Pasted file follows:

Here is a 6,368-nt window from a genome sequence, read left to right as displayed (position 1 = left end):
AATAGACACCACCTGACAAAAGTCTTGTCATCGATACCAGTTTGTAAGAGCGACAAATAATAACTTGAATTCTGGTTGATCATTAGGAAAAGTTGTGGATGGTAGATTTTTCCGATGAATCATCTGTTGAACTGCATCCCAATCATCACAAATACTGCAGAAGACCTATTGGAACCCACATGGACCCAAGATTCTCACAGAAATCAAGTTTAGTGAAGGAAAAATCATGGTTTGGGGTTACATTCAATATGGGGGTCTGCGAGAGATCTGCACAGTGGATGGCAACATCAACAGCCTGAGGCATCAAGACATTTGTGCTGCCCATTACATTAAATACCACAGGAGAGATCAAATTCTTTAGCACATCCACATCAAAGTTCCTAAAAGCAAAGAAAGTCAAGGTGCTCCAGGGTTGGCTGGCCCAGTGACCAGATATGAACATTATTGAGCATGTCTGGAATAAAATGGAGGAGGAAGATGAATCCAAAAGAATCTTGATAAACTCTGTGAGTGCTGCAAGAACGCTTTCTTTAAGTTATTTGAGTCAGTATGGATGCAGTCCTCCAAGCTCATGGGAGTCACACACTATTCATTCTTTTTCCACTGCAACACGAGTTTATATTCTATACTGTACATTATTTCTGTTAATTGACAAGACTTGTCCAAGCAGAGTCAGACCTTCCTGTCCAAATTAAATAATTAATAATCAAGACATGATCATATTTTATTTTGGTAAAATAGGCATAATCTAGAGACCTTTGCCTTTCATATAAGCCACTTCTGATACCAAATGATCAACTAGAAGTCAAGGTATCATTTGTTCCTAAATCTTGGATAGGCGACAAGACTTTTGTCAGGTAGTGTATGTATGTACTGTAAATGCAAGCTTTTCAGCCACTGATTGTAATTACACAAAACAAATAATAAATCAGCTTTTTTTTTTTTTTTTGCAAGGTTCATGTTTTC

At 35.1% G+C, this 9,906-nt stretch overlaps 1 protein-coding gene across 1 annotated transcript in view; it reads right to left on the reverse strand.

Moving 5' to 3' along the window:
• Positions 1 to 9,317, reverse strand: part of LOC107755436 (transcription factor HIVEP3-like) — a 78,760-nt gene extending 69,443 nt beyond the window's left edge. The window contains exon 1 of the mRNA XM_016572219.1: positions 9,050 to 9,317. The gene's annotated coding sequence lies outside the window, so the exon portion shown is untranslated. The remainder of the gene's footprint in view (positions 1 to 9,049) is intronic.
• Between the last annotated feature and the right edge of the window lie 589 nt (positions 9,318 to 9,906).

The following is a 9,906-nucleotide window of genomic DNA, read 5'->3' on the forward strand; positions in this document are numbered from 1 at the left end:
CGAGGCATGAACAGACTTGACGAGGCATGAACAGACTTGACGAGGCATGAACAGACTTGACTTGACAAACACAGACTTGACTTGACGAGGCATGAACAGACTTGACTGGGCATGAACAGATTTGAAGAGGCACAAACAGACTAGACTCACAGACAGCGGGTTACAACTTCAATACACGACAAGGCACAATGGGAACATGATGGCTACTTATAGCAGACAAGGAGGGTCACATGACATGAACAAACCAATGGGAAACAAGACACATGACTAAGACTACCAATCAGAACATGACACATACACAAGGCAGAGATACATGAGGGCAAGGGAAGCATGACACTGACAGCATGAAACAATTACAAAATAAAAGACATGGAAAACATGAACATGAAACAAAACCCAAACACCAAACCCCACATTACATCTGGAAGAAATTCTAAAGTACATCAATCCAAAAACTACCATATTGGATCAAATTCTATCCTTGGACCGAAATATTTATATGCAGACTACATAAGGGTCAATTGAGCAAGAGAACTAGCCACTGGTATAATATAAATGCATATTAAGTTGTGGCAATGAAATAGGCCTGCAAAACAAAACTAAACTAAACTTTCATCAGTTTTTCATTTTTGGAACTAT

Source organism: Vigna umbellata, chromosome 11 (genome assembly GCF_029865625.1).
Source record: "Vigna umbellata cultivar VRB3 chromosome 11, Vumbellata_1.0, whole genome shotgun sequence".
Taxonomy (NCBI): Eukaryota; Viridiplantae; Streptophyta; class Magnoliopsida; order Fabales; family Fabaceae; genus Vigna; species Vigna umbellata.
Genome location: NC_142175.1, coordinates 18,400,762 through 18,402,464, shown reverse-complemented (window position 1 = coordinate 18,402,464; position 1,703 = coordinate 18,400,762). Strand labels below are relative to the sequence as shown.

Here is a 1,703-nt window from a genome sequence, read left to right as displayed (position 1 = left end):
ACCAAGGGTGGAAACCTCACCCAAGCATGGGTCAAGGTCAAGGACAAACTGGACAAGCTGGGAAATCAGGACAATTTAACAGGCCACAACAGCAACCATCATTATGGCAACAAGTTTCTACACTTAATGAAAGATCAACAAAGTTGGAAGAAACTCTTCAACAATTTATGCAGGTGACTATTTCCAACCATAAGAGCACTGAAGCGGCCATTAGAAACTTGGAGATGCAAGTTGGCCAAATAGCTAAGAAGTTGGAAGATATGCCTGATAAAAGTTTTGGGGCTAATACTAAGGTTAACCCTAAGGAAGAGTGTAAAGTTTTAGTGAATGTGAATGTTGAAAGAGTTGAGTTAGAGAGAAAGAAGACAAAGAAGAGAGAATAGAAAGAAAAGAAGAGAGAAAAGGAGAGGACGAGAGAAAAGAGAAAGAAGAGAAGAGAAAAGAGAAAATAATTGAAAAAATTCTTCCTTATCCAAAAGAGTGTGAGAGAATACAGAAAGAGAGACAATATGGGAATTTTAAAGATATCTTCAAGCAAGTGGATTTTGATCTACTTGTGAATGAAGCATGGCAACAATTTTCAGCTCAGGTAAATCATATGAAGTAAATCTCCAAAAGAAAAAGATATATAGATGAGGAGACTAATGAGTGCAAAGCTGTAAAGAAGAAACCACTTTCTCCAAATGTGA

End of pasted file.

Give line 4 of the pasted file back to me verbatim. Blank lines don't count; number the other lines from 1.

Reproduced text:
Moving 5' to 3' along the window: